Thursday, October 31, 2013

Nick Lowe's "Quality Street" Offers Seasonal Fun for All

Quick! Who's that handsome devil pictured to the left? Believe it or not, that's Nick Lowe, the talented British singer, guitarist, songwriter and producer who burst on the scene in the late 1970s with such clever and catchy songs as "What's So Funny (About Peace Love and Understanding)," which became a hit for Elvis Costello; "Cruel to Be Kind," which made it to #12 on Billboard's Hot 100 in the Summer of 1979; "I Love the Sound of Breaking Glass"; "So It Goes," and, one of my favorites, "Switchboard Susan," which I played to death in my college radio days. Unfortunately, Lowe seemed to disappear almost as quickly as he arrived, and while he's released a steady stream of well-reviewed records over the past three decades, he's never again enjoyed the same level of popularity as he did when he first helped bring new wave and power pop to the States way back in the Jimmy Carter era. Fast forward 30+ years to 2013, and to our collective good fortune, Lowe's just released a new holiday album called Quality Street (A Seasonal Selection for All the Family) on Yep Roc Records. It's a rich mix of well-crafted pop tunes -- some familiar, others original. From the Memphis rave-up sound of "Children, Go Where I Send Thee" to the deliciously sentimental Roger Miller classic "Old Toy Trains," Quality Street has a little something for everyone. Well, nostrike that, for as Lowe himself emphasizes, this one's a "sleigh-bell free zone," meaning you won't find any of your typical saccharin-laced holiday fare here. But whether you think of Nick Lowe as the cutting edge artist who makes pure pop for now people or some old fool from your grandfather's distant past, you'll undoubtedly find something wonderful among this seasonal selection.

Wednesday, October 30, 2013

Happy Halloween, Pumpkins

Halloween has never been one of my favorite holidays, although most people I know tend to really get into it. As a result, I find myself imbued with just a little more Halloween spirit with each passing year. I started Halloween costume contests at two of my previous law firms and they seemed to be among the most popular workplace events of the year. Lately, I've been filing away whatever interesting Halloween-related songs and audio I run across in anticipation of putting together a special Halloween mix one of these days. Until then, here's a sampling of Halloween music to help celebrate this most ghoulish of holidays tomorrow:

Listen to a Selection of Halloween Songs from the Jazz Age

Listen to a Selection of Halloween Songs from the 1950s and '60s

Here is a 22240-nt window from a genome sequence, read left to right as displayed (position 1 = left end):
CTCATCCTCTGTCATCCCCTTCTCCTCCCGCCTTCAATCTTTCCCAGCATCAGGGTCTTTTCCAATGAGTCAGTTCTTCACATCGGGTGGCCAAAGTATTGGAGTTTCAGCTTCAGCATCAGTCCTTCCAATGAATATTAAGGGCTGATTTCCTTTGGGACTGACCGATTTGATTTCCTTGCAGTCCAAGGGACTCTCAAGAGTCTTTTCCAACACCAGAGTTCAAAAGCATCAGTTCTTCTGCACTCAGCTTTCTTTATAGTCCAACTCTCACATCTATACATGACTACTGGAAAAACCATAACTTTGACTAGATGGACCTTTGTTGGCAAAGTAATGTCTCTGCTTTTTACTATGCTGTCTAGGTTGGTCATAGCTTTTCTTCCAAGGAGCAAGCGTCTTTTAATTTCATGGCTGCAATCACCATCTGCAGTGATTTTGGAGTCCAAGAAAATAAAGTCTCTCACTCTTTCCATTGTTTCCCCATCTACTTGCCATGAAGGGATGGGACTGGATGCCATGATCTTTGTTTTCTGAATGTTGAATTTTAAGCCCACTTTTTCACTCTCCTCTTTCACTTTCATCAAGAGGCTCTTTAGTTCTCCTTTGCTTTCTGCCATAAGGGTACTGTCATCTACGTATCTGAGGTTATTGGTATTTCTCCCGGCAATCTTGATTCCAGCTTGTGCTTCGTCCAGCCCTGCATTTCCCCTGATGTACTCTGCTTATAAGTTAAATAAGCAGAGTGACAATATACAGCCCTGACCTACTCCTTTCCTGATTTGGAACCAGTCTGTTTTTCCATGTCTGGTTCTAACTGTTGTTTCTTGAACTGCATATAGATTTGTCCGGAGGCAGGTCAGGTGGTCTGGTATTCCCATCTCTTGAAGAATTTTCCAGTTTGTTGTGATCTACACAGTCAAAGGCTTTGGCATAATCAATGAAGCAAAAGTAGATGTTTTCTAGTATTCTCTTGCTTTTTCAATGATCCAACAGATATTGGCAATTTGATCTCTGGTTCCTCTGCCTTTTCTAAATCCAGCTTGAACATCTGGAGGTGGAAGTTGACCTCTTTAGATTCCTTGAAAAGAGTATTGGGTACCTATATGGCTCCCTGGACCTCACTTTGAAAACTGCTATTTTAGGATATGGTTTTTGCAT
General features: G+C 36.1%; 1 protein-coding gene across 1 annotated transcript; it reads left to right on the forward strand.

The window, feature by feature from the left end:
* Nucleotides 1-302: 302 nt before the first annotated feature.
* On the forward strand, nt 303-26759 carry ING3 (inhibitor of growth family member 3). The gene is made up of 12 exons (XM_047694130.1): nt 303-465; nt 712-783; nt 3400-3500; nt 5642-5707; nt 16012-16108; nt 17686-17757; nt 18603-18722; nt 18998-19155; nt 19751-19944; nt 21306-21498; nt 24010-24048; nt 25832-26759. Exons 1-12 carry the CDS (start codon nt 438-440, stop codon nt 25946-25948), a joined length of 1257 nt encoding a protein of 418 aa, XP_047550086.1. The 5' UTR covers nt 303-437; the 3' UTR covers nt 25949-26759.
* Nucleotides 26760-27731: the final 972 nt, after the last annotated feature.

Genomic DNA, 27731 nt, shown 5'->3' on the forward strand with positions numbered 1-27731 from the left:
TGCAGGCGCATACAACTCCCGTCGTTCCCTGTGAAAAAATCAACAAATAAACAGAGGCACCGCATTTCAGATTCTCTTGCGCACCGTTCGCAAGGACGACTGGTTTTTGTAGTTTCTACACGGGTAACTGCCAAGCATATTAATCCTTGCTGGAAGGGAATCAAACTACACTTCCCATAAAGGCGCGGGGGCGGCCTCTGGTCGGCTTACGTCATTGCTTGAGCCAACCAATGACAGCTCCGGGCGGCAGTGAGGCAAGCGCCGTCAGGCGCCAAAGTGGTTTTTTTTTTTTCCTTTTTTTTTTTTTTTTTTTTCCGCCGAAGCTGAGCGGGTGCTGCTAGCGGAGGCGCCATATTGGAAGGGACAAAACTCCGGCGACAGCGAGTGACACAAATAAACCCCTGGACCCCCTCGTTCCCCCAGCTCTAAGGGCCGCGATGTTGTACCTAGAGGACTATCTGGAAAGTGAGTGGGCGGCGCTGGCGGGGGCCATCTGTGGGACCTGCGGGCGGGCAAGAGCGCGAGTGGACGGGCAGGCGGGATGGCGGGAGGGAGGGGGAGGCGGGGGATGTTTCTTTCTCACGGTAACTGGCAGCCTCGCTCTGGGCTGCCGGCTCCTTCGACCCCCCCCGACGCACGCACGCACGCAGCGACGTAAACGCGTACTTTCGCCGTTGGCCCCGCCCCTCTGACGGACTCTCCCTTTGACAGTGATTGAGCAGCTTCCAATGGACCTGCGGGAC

Listen to a Selection of Halloween Songs from the 1970s

Here are two versions of an especially moving song from Lou Reed's 1989 album New York called "Halloween Parade." It's about the festivities held in New York's Greenwich Village each Halloween, which regularly attract a large contingent of gay revelers, among others. Written at a time when gay men were falling ill to HIV at an unbearable pace, the song is an homage to some of the regular parade participants Reed knew from previous years who, although unable to attend the parade, are nonetheless not forgotten.

Listen to the studio version of Lou Reed's Halloween Parade
Lou Reed performing Halloween Parade with his wife, Laurie Anderson, in Paris:

Finally, here's a Halloween music playlist posted recently by Roger Wilkerson, who bills himself as "The Suburban Legend." His tumblr blog offers a most amazing blend of pictures, music and ephemera from the 1950s and '60s, and he adds delightful new stuff pretty much every day. Roger's Halloween mix is posted on PodOmatic, a service I'm not familiar with that claims to feature "millions of free mixes from the planet's best independent podcasters." If Roger's posting his stuff there, that's good enough for me! But you can listen to his mix from this very site by pressing PLAY on the app that appears below. (Thanks, Roger!) Enjoy yourselves tomorrow, and please don't eat all of your children's candy.

Monday, October 28, 2013

Lou Reed, 1942-2013

The news of Lou Reed's passing, though not surprising, was a terrible blow nonetheless. Reed was a survivor. In fact, he was my favorite kind of survivor the type of guy who not only kept on doing his thing, but was also continuously evolving and breaking new ground. He was fearless and he remained vital and involved in the world around him. He owned what he was and what he'd done, but he refused to be limited or confined by the past, including his own previous experiences. His style was refreshingly direct, and he used clear, unambiguous language to communicate. He had little time for nonsense, but one sensed an abounding capacity for compassion as well – the genuine and heartfelt compassion that is seemingly available only from those who have suffered themselves. As a songwriter, he left his mark early by pushing the boundaries of rock music until there was room for virtually any subject within the human experience  including, believe it or not, Christmas! Yes, for while it's true that Reed was never known for his holly, jolly outlook, there's a certain amount of holiday fare in the in the Lou Reed oeuvre, as the following examples clearly establish:

1. "Perfect Day" (1972), originally from Transformer
This beautiful song has a long and colorful history, and while it's not a Christmas song per se, it's come to be seen as one over time. It first appeared on Lou Reed's second post-Velvet Underground album, Transformer, which was released in 1972. In 1996, the song was featured in the controversial film Trainspotting. In 1997, it was used as the centerpiece of a major promotional and fundraising campaign by the BBC, and later that same year, it was released as a charity single in Great Britain to raise money for Children in Need. A video was released that featured contributions from an impressive array of performers including Bono, Elton John, Emmylou Harris, David Bowie, and Robert Cray, along with Laurie Anderson, who later became Reed's wife.  The song topped the British music charts for weeks, and raised over